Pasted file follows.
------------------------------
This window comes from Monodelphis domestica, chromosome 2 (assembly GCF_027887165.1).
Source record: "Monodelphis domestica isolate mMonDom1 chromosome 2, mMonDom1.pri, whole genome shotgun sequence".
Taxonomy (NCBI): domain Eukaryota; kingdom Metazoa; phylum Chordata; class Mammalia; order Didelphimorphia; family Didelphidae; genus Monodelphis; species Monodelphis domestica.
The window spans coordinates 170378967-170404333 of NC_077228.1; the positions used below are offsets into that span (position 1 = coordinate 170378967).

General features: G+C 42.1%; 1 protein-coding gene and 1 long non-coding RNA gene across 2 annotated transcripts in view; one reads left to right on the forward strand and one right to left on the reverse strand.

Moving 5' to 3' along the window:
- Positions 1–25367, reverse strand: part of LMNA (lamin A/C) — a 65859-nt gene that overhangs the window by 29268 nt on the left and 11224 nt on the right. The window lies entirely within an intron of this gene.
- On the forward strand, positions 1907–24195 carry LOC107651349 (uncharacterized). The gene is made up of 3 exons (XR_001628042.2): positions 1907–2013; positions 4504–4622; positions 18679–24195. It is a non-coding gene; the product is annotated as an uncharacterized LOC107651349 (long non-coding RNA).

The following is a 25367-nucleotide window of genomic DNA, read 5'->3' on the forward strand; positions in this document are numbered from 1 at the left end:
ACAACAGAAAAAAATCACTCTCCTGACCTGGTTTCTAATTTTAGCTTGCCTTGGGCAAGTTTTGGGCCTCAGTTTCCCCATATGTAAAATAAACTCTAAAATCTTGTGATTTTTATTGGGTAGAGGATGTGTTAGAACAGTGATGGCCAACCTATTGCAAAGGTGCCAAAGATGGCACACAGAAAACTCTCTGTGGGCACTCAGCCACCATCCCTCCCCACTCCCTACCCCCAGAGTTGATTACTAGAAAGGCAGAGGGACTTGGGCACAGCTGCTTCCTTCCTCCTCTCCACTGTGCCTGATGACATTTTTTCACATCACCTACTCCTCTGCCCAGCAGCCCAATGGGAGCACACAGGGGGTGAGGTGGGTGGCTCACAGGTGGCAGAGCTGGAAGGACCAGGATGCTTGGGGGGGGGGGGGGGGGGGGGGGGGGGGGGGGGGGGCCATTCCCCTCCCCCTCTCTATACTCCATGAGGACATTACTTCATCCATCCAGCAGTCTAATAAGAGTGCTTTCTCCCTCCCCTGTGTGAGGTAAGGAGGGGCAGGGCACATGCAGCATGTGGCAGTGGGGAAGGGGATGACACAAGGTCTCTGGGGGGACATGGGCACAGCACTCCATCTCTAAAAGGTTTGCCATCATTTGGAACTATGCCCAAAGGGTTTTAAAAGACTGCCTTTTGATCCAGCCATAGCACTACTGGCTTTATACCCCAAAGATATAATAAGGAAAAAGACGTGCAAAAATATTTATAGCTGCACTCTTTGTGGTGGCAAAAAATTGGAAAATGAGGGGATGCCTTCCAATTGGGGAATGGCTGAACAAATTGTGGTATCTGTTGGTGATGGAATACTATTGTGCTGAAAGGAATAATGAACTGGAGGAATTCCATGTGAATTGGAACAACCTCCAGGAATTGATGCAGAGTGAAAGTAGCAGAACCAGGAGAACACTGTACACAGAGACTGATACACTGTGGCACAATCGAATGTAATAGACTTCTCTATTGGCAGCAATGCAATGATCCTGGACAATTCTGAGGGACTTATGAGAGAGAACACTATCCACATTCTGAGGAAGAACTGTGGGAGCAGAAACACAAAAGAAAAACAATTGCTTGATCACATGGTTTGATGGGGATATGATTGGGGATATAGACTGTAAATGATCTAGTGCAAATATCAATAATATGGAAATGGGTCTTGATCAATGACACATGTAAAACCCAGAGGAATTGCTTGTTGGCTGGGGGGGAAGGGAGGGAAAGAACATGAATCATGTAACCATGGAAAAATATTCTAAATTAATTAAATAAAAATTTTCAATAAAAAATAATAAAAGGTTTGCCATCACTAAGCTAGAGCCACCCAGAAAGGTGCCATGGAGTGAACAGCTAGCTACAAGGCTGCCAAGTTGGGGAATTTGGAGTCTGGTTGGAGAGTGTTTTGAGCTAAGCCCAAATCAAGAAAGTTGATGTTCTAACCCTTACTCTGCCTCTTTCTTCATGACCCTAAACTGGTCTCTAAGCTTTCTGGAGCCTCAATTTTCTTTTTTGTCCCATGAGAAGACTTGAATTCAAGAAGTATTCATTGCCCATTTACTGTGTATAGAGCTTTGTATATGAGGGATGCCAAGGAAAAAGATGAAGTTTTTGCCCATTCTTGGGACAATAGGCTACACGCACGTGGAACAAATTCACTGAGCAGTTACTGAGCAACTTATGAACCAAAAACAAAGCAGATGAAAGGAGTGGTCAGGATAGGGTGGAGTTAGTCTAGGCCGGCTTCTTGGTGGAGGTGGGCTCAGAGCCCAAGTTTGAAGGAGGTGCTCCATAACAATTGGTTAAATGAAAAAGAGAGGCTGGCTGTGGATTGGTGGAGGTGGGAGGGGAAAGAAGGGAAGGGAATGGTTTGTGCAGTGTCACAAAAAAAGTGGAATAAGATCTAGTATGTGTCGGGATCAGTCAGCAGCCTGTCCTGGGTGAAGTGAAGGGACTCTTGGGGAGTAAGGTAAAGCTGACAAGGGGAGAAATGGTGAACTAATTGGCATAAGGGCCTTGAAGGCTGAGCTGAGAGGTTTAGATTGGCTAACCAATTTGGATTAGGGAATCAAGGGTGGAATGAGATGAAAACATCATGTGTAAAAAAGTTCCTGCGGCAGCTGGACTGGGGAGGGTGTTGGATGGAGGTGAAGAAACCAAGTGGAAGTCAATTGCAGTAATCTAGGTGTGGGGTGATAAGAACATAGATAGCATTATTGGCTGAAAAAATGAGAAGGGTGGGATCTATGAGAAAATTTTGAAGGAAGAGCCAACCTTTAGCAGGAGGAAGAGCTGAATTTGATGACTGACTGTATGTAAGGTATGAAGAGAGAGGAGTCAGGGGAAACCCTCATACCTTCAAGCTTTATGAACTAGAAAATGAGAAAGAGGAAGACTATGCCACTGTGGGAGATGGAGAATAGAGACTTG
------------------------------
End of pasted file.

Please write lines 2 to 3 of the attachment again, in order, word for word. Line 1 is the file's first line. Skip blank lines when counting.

Source record: "Monodelphis domestica isolate mMonDom1 chromosome 2, mMonDom1.pri, whole genome shotgun sequence".
Taxonomy (NCBI): domain Eukaryota; kingdom Metazoa; phylum Chordata; class Mammalia; order Didelphimorphia; family Didelphidae; genus Monodelphis; species Monodelphis domestica.